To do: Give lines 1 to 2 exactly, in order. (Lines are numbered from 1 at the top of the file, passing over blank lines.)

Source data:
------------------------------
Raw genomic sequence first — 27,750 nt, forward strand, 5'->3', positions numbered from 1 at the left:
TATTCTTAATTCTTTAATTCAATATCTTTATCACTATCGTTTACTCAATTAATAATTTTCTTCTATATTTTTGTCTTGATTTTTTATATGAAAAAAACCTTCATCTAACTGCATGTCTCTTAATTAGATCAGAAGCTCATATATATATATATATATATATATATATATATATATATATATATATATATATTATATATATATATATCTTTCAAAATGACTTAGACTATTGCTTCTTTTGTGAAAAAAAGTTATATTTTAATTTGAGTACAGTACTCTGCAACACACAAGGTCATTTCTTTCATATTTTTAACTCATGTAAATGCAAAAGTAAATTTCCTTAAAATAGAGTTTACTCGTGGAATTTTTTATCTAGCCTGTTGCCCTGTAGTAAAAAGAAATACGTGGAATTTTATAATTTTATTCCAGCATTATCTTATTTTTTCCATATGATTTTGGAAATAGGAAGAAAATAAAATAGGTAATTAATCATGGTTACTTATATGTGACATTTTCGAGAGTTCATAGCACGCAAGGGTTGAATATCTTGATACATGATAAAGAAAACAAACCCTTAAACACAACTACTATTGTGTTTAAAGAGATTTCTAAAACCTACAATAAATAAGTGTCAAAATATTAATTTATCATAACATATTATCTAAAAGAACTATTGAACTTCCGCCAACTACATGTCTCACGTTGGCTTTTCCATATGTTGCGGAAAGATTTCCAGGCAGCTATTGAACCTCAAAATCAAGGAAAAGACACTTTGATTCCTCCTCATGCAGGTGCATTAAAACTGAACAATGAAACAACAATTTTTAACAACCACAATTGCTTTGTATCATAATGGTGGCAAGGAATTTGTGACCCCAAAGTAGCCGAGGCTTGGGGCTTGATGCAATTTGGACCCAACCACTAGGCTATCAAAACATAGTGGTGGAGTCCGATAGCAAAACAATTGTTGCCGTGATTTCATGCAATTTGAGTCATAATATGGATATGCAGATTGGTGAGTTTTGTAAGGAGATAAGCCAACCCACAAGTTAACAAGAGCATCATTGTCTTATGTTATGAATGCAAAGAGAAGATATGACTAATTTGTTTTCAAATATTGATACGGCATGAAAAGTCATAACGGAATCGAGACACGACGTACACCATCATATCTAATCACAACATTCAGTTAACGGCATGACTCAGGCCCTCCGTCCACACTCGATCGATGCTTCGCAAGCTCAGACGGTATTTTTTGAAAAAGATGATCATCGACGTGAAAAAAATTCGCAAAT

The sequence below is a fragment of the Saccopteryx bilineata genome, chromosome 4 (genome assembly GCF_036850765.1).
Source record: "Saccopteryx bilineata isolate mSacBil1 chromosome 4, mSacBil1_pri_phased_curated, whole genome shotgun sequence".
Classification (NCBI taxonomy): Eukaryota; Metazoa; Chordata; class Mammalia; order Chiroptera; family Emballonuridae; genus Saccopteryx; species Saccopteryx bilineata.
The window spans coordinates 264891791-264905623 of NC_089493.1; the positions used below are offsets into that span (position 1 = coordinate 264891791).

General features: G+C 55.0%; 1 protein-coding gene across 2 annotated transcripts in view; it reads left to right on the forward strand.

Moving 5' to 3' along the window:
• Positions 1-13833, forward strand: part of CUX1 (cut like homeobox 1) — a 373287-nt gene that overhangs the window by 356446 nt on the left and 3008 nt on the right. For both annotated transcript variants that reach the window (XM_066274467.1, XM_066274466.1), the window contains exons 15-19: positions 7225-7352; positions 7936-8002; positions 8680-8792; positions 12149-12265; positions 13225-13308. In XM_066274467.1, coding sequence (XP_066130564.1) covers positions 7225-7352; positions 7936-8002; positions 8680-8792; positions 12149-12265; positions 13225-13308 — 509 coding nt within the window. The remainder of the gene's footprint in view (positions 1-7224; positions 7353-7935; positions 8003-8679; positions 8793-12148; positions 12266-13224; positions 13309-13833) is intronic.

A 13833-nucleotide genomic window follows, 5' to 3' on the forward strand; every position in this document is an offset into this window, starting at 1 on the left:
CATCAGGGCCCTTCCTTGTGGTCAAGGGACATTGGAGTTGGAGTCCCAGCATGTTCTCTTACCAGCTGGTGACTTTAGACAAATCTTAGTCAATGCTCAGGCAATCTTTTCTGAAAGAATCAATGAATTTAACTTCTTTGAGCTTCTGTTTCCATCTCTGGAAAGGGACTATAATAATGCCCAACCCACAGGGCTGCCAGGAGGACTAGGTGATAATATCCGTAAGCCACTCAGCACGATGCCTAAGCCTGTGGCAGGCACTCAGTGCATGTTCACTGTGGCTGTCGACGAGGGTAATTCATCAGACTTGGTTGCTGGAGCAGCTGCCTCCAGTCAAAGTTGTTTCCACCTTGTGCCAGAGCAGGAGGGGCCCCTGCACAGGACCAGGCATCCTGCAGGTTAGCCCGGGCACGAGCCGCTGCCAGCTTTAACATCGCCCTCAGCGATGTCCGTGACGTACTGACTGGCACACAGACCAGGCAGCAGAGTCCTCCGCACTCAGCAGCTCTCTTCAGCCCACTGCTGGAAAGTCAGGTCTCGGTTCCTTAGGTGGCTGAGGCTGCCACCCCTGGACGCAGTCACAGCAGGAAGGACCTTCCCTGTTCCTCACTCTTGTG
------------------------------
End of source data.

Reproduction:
Raw genomic sequence first — 27,750 nt, forward strand, 5'->3', positions numbered from 1 at the left:
TATTCTTAATTCTTTAATTCAATATCTTTATCACTATCGTTTACTCAATTAATAATTTTCTTCTATATTTTTGTCTTGATTTTTTATATGAAAAAAACCTTCATCTAACTGCATGTCTCTTAATTAGATCAGAAGCTCATATATATATATATATATATATATATATATATATATATATATATATATATATTATATATATATATATCTTTCAAAATGACTTAGACTATTGCTTCTTTTGTGAAAAAAAGTTATATTTTAATTTGAGTACAGTACTCTGCAACACACAAGGTCATTTCTTTCATATTTTTAACTCATGTAAATGCAAAAGTAAATTTCCTTAAAATAGAGTTTACTCGTGGAATTTTTTATCTAGCCTGTTGCCCTGTAGTAAAAAGAAATACGTGGAATTTTATAATTTTATTCCAGCATTATCTTATTTTTTCCATATGATTTTGGAAATAGGAAGAAAATAAAATAGGTAATTAATCATGGTTACTTATATGTGACATTTTCGAGAGTTCATAGCACGCAAGGGTTGAATATCTTGATACATGATAAAGAAAACAAACCCTTAAACACAACTACTATTGTGTTTAAAGAGATTTCTAAAACCTACAATAAATAAGTGTCAAAATATTAATTTATCATAACATATTATCTAAAAGAACTATTGAACTTCCGCCAACTACATGTCTCACGTTGGCTTTTCCATATGTTGCGGAAAGATTTCCAGGCAGCTATTGAACCTCAAAATCAAGGAAAAGACACTTTGATTCCTCCTCATGCAGGTGCATTAAAACTGAACAATGAAACAACAATTTTTAACAACCACAATTGCTTTGTATCATAATGGTGGCAAGGAATTTGTGACCCCAAAGTAGCCGAGGCTTGGGGCTTGATGCAATTTGGACCCAACCACTAGGCTATCAAAACATAGTGGTGGAGTCCGATAGCAAAACAATTGTTGCCGTGATTTCATGCAATTTGAGTCATAATATGGATATGCAGATTGGTGAGTTTTGTAAGGAGATAAGCCAACCCACAAGTTAACAAGAGCATCATTGTCTTATGTTATGAATGCAAAGAGAAGATATGACTAATTTGTTTTCAAATATTGATACGGCATGAAAAGTCATAACGGAATCGAGACACGACGTACACCATCATATCTAATCACAACATTCAGTTAACGGCATGACTCAGGCCCTCCGTCCACACTCGATCGATGCTTCGCAAGCTCAGACGGTATTTTTTGAAAAAGATGATCATCGACGTGAAAAAAATTCGCAAAT